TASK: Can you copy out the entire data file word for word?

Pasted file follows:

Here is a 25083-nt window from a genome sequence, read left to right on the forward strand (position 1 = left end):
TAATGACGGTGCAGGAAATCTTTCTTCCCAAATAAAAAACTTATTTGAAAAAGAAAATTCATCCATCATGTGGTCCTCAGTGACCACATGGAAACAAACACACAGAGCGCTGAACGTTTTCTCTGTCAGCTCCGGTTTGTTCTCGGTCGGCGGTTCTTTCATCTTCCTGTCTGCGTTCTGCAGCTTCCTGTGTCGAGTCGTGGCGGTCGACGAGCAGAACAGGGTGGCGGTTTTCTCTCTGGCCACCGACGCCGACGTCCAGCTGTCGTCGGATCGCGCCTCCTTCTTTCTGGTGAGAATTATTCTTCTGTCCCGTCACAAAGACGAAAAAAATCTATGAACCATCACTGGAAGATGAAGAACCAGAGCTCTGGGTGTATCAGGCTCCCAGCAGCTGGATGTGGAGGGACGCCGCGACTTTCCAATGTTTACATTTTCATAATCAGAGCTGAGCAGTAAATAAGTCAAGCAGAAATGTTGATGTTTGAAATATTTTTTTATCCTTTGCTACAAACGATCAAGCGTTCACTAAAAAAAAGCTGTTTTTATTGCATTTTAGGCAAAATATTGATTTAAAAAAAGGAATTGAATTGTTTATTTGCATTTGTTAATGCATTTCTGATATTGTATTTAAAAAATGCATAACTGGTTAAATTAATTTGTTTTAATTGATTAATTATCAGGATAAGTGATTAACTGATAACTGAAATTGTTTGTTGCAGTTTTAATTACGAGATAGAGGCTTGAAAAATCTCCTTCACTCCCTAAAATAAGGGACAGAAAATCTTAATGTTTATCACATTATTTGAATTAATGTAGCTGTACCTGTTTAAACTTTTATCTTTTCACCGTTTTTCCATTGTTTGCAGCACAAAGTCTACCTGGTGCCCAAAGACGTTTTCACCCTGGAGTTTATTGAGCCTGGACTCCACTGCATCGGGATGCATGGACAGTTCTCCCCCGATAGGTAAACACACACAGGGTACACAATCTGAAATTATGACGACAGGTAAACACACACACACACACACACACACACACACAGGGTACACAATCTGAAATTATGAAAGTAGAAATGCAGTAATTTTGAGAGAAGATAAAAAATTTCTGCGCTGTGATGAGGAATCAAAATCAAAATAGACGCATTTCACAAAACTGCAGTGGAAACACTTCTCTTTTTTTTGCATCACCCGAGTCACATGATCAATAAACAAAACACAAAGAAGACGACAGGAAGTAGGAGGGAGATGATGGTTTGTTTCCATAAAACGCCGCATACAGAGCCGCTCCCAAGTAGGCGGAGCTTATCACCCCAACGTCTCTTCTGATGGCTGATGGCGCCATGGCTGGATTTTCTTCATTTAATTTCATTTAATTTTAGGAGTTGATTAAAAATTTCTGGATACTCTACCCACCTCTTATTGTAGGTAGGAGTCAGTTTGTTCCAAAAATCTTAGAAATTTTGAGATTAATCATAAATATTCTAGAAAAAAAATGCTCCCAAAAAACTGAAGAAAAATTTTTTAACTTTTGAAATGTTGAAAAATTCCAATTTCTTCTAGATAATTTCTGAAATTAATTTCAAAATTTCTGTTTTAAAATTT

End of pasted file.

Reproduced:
Here is a 25083-nt window from a genome sequence, read left to right on the forward strand (position 1 = left end):
TAATGACGGTGCAGGAAATCTTTCTTCCCAAATAAAAAACTTATTTGAAAAAGAAAATTCATCCATCATGTGGTCCTCAGTGACCACATGGAAACAAACACACAGAGCGCTGAACGTTTTCTCTGTCAGCTCCGGTTTGTTCTCGGTCGGCGGTTCTTTCATCTTCCTGTCTGCGTTCTGCAGCTTCCTGTGTCGAGTCGTGGCGGTCGACGAGCAGAACAGGGTGGCGGTTTTCTCTCTGGCCACCGACGCCGACGTCCAGCTGTCGTCGGATCGCGCCTCCTTCTTTCTGGTGAGAATTATTCTTCTGTCCCGTCACAAAGACGAAAAAAATCTATGAACCATCACTGGAAGATGAAGAACCAGAGCTCTGGGTGTATCAGGCTCCCAGCAGCTGGATGTGGAGGGACGCCGCGACTTTCCAATGTTTACATTTTCATAATCAGAGCTGAGCAGTAAATAAGTCAAGCAGAAATGTTGATGTTTGAAATATTTTTTTATCCTTTGCTACAAACGATCAAGCGTTCACTAAAAAAAAGCTGTTTTTATTGCATTTTAGGCAAAATATTGATTTAAAAAAAGGAATTGAATTGTTTATTTGCATTTGTTAATGCATTTCTGATATTGTATTTAAAAAATGCATAACTGGTTAAATTAATTTGTTTTAATTGATTAATTATCAGGATAAGTGATTAACTGATAACTGAAATTGTTTGTTGCAGTTTTAATTACGAGATAGAGGCTTGAAAAATCTCCTTCACTCCCTAAAATAAGGGACAGAAAATCTTAATGTTTATCACATTATTTGAATTAATGTAGCTGTACCTGTTTAAACTTTTATCTTTTCACCGTTTTTCCATTGTTTGCAGCACAAAGTCTACCTGGTGCCCAAAGACGTTTTCACCCTGGAGTTTATTGAGCCTGGACTCCACTGCATCGGGATGCATGGACAGTTCTCCCCCGATAGGTAAACACACACAGGGTACACAATCTGAAATTATGACGACAGGTAAACACACACACACACACACACACACACACACAGGGTACACAATCTGAAATTATGAAAGTAGAAATGCAGTAATTTTGAGAGAAGATAAAAAATTTCTGCGCTGTGATGAGGAATCAAAATCAAAATAGACGCATTTCACAAAACTGCAGTGGAAACACTTCTCTTTTTTTTGCATCACCCGAGTCACATGATCAATAAACAAAACACAAAGAAGACGACAGGAAGTAGGAGGGAGATGATGGTTTGTTTCCATAAAACGCCGCATACAGAGCCGCTCCCAAGTAGGCGGAGCTTATCACCCCAACGTCTCTTCTGATGGCTGATGGCGCCATGGCTGGATTTTCTTCATTTAATTTCATTTAATTTTAGGAGTTGATTAAAAATTTCTGGATACTCTACCCACCTCTTATTGTAGGTAGGAGTCAGTTTGTTCCAAAAATCTTAGAAATTTTGAGATTAATCATAAATATTCTAGAAAAAAAATGCTCCCAAAAAACTGAAGAAAAATTTTTTAACTTTTGAAATGTTGAAAAATTCCAATTTCTTCTAGATAATTTCTGAAATTAATTTCAAAATTTCTGTTTTAAAATTT